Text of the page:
Living in the U.S., it is hard to grasp how important private property rights are. Whenever we buy, sell, or produce something we automatically assume that we own it. We don’t think about it because we live in a country where the government guarantees the right to private property. This is not, however,the case in other parts of the world. In Venezuela, President Hugo Chavez has launched a mission to restrict and expropriate private property. Every day the headlines in the local newspapers in Venezuela talk about how government has “nationalized” a bank, a supermarket or a factory. One brave organization has gained international recognition for defending property rights in Venezuela as a basic human right.

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And the Inflation Winner is…..Venezuela

The Institute for International Finance is predicting that Venezuela will experience a 42 percent inflation rate this year, one of the highest in the world and the highest in the Latin America and Caribbean region. They report that this will have a heavy impact on the prospects for growth in the country for many years to come.

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Venezuela’s Institutional Matrix

Nobel Laureate Douglass North once said that, “if the institutional framework rewards piracy then piratical organizations will come into existence; and if the institutional framework rewards productive activities then organizations – firms – will come into existence to engage in productive activities.” Prof. North’s observation is proving to be awfully accurate in Venezuela.

The country’s recent bank scandals have exposed the internal workings of the so-called “boliburguesia” (boligarchs), a shady—piratical—network of businesses that thrives thanks to favors granted by the presidency. The boliburguesia’s plain and simple crony capitalism is even more regrettable in light of the government’s regular assaults on the market economy and its promotion of socialist practices.

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A Fear Mongering Media and Educational Reform in Venezuela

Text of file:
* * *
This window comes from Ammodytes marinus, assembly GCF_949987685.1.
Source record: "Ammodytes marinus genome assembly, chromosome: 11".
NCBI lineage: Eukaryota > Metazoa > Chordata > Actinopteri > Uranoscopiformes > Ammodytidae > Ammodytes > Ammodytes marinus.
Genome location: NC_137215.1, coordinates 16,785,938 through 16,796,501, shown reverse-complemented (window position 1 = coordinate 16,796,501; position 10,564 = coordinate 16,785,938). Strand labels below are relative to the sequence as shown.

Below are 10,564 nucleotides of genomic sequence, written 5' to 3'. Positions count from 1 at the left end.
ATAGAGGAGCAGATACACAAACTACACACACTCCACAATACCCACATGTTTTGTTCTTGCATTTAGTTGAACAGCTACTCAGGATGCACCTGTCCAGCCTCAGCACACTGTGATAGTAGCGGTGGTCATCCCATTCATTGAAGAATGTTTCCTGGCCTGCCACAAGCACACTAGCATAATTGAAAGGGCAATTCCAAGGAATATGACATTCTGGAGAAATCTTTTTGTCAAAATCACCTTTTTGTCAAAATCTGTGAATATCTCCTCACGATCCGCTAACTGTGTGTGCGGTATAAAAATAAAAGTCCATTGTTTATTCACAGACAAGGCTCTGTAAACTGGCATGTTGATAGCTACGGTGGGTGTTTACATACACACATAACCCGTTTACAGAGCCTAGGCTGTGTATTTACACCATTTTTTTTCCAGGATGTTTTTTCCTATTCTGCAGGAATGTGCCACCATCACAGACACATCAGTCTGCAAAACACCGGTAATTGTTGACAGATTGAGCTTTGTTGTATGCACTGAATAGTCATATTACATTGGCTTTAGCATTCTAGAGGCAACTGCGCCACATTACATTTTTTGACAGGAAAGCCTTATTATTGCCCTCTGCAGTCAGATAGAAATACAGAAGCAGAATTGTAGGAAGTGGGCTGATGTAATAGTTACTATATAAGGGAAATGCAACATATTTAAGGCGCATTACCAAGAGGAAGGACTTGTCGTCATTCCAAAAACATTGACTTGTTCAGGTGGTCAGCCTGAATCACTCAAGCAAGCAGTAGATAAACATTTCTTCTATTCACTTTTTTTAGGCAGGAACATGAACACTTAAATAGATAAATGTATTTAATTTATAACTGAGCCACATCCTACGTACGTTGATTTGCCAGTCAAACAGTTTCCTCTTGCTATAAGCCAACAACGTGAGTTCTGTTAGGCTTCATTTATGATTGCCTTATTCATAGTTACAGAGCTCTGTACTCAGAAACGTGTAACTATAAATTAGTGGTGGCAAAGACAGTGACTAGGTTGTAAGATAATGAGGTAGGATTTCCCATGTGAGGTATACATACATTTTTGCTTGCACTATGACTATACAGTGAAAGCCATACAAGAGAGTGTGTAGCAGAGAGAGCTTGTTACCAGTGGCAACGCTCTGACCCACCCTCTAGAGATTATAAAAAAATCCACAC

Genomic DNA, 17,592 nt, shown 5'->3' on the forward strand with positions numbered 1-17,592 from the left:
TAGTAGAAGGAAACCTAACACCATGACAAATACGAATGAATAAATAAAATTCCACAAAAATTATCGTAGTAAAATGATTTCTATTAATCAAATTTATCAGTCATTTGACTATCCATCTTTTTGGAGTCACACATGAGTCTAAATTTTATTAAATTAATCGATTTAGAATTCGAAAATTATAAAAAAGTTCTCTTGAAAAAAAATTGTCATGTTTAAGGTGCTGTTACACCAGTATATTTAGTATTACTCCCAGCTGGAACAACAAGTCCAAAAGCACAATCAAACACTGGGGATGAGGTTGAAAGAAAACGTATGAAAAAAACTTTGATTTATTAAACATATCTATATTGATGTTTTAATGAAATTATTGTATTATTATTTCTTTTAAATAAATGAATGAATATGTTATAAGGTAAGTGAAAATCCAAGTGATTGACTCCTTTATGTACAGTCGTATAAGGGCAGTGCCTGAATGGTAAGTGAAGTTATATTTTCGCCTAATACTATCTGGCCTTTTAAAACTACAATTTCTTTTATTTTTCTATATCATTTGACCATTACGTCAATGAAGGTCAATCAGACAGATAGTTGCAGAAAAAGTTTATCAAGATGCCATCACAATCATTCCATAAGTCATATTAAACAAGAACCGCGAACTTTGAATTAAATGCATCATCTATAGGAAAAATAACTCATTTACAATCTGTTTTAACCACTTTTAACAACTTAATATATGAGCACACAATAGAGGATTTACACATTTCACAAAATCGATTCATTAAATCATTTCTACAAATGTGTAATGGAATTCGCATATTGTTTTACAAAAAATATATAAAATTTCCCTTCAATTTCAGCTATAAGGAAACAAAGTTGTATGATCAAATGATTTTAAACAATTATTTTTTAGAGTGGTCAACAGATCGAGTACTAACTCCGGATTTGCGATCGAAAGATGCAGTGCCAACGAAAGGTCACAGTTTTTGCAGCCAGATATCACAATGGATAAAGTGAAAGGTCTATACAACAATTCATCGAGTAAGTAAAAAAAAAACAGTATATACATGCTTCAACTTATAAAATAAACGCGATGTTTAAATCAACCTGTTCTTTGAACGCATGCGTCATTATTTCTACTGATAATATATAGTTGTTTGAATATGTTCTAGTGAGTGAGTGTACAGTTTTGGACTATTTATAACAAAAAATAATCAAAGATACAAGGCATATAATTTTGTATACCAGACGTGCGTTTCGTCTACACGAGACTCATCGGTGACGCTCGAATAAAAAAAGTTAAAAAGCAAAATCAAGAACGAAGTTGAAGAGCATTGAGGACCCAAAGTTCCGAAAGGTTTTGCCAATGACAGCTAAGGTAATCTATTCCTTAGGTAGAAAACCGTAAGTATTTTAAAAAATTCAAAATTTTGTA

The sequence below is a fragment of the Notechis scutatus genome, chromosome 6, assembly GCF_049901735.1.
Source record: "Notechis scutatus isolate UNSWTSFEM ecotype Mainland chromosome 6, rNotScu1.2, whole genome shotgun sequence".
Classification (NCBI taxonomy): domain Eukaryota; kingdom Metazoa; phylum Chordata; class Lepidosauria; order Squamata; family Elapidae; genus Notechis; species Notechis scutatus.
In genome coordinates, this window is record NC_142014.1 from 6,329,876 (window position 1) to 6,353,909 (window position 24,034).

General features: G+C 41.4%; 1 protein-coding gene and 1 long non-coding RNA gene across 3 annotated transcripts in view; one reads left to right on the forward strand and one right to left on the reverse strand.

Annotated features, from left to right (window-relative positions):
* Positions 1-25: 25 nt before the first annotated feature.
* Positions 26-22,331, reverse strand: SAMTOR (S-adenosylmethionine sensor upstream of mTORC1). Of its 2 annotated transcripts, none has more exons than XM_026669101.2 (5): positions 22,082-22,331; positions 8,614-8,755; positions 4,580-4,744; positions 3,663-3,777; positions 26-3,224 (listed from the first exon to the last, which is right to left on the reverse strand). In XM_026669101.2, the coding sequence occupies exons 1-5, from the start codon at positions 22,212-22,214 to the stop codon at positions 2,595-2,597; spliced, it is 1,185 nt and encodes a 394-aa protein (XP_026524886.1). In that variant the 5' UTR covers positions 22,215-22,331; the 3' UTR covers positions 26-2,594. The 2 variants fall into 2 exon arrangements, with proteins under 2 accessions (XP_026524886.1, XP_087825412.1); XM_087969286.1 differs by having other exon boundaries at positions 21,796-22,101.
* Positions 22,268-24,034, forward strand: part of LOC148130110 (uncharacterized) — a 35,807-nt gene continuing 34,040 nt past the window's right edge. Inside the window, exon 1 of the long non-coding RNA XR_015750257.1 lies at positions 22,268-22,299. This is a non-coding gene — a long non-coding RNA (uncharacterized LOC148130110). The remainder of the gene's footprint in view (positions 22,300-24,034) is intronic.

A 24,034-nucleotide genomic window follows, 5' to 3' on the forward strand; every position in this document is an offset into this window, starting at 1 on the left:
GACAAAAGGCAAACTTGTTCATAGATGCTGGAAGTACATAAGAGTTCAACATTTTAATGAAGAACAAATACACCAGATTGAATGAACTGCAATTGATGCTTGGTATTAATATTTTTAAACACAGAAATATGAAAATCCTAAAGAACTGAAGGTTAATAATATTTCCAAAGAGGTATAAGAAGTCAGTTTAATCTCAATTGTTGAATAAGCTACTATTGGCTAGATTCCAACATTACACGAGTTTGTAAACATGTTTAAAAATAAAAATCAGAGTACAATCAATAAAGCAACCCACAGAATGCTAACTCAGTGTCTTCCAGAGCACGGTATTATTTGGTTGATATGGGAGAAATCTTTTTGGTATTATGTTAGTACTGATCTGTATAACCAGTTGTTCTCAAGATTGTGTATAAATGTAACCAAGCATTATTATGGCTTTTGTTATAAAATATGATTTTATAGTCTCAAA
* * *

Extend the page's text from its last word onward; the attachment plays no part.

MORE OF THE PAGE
By now, most people have read or heard about the Venezuelan government’s constant attempts to shut down media outlet Globovisión, including back in May 2009 after Globovisión reported on an earthquake that had taken place in the towns of Miranda, Vargas, and Aragua. At the time, the government accused Globovisión of destabilizing the country by reporting on the earthquake and creating fear among the people. It should be no surprise then that in August the National Assembly passed a new Institutional Education Act (Ley Orgánica de Educación) that may have severe consequences for independent media in Venezuela. As noted in a recent article in the Economist, President Hugo Chavez sees the mass media as one of the three most important institutions in educating children, reason enough to include several articles affecting it in his education reform. Among other things, the new law gives the government the authority to “immediately suspend” the publication of content that “causes terror in children,” promotes “indiscipline,” or goes against “the mental and physical health of the people.” Anywhere these days it’s hard to imagine the news showing anything that wouldn’t fit into one of these categories based on Chavez’s judgment call.

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Not So Free Speech

The Economist reports that President Hugo Chávez of Venezuela is contemplating another move to curb what he sees as the “excesses” of the media. The latest target is Globovisión, a 24-hour news channel that for now faces increasing pressures but shortly may end up with a government-imposed closing.

    Globovisión is the last remaining national channel that is critical of the government. It was one of four such channels that during Venezuela’s political conflict of 2002-04, to varying degrees, egged on an opposition that was determined to oust Mr Chávez.

Yet some believe that this move could have the opposite effect:

    Some officials think that shutting down Globovisión would be a big mistake. It commands less than 10% of the audience (partly because it is free-to-air only in Caracas and Valencia). The damage to Mr Chávez’s “revolution”, these officials say in private, would outweigh the benefits.

Curiously, the official justification for the anti-Globovisión legal assault coming in a form of unexpected tax fines, investigations, and night-time raids is the one in which the government portrays itself as the victim of media:

    The president claims his popularity would reach 80% (rather than its current 50% or so) were it not for “media lies”. Globovisión must mend its ways, he insists. “Its time is running out”.